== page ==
With everyone talking about online deception, we take a look at men who hire online girlfriends
“Yellobel” is a cute blonde with a great smile. For $5 she will post on your Facebook wall about how much she misses you. “No one will question whether or not I exist because you can say I’m in school out of state!” she explains on her profile. “I’ll say how I haven’t looked at any other guys and wish you would come visit me!” For just a Lincoln, she will change her Facebook status to say that she’s in a relationship with you, “let you” publicly break up with her on the social networking site or post on your wall demanding to know why your status still says “single” (“Nothing makes you look more desirable than having someone who’s obsessed with you”).
“Yellobel” is an Internet-girlfriend-for-hire.
In the midst of the confusing Manti Te’o saga, everyone is talking about online deception — from people being “Catfish”-ed to “love scammed.” But what about services that offer up relationship fakery? A handful of such sites have exploded in just the last couple of years. GirlfriendHire.com, where “Yellobel” plies her virtual wares, is just one of them. The site’s front page is filled with thumbnails of young women advertising various services. A giggling brunette promises, “I will text you and keep your phone buzzing!” A blonde posing on the beach offers to pretend to be “your foreign girlfriend.” Another woman asks, “Wanna make your buddies jealous that you have a smokin hot girlfriend? Not a problem.”
“Yellobel” explains her motivation to me in an email, “I just wanted an easy way to make a little extra money.” And her customers just want an easy way to look desirable. Ah, capitalism!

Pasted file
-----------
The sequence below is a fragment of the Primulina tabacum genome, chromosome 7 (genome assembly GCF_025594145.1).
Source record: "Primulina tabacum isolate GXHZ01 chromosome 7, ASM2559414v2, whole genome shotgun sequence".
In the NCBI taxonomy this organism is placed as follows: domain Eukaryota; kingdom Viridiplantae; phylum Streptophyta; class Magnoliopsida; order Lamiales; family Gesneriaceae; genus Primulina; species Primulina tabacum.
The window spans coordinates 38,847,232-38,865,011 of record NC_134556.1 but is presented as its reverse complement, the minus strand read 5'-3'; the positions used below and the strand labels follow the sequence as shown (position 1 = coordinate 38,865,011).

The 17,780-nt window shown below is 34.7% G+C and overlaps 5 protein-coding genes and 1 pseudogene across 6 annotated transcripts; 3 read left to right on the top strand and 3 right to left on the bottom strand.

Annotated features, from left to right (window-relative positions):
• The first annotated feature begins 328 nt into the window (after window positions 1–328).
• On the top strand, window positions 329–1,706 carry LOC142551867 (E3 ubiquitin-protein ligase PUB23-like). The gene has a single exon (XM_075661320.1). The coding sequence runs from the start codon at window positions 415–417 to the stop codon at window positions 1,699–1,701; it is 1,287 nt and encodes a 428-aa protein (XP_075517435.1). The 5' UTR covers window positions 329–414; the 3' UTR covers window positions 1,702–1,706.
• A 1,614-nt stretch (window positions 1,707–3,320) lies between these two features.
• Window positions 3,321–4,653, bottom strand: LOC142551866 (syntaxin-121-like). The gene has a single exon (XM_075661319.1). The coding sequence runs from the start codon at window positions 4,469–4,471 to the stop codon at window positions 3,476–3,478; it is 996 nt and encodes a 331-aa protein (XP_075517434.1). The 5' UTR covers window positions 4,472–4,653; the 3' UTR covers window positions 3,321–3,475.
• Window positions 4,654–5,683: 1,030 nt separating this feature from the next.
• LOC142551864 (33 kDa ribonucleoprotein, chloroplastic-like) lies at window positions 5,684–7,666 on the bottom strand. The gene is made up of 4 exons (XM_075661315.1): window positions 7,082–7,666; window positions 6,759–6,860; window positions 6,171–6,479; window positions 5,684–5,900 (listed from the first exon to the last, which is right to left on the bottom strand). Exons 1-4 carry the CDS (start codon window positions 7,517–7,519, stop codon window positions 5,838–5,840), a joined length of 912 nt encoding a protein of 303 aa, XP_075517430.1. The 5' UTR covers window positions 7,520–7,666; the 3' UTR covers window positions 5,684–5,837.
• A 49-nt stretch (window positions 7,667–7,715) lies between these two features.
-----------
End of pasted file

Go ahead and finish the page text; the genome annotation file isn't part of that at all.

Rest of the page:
Another woman on Girlfriend Hire, “annjoy,” tells me in an email, “I work 60 hours a week at two jobs to pay my student loans and I still don’t earn enough to pay the minimums. So one day I googled ‘simple way to earn money’ and after thumbing through a lot of pages, a lot about medical studies, I found the site.” She says she’s earned $60 since starting in June. Her most popular offering is to text back and forth with a customer for a week for $5. “But I require it to remain PG,” she says. “I don’t like guys talking dirty to me. Plus I have a boyfriend but I don’t tell the guys that.” Some men want to talk to her about their relationships, others want her to help them make their girlfriend jealous.
Ricky Robinett, a Web developer and the 28-year-old creator of FakeGirlfriend.com, tells me that he started the site after asking himself, “What’s the stupidest thing I can build?” He designed a way for people to pay to receive a series of stock, as well as customizable, text messages. The generic ones include things like, “I miss you honey! xoxo. (:,” and “Why don’t you leave the boys and come hang out with me?”
It’s unclear what happened in the Te’o scandal (and certainly there are zero indications that the football player used a fake girlfriend service), but the case does highlight just how easy and convincing online romantic deception can be — whether it’s the “boyfriend” getting duped or his entire social network. Fake relationships aren’t an advent of the Internet age — just ask Jan Brady — but they are a whole hell of a lot easier to pull off. In the age of social networking, it’s no longer necessary to simply tell stories about a “girlfriend in Canada.” Now you can hire a girl in Canada to tell the stories for you — all over your Facebook wall and Twitter feed.
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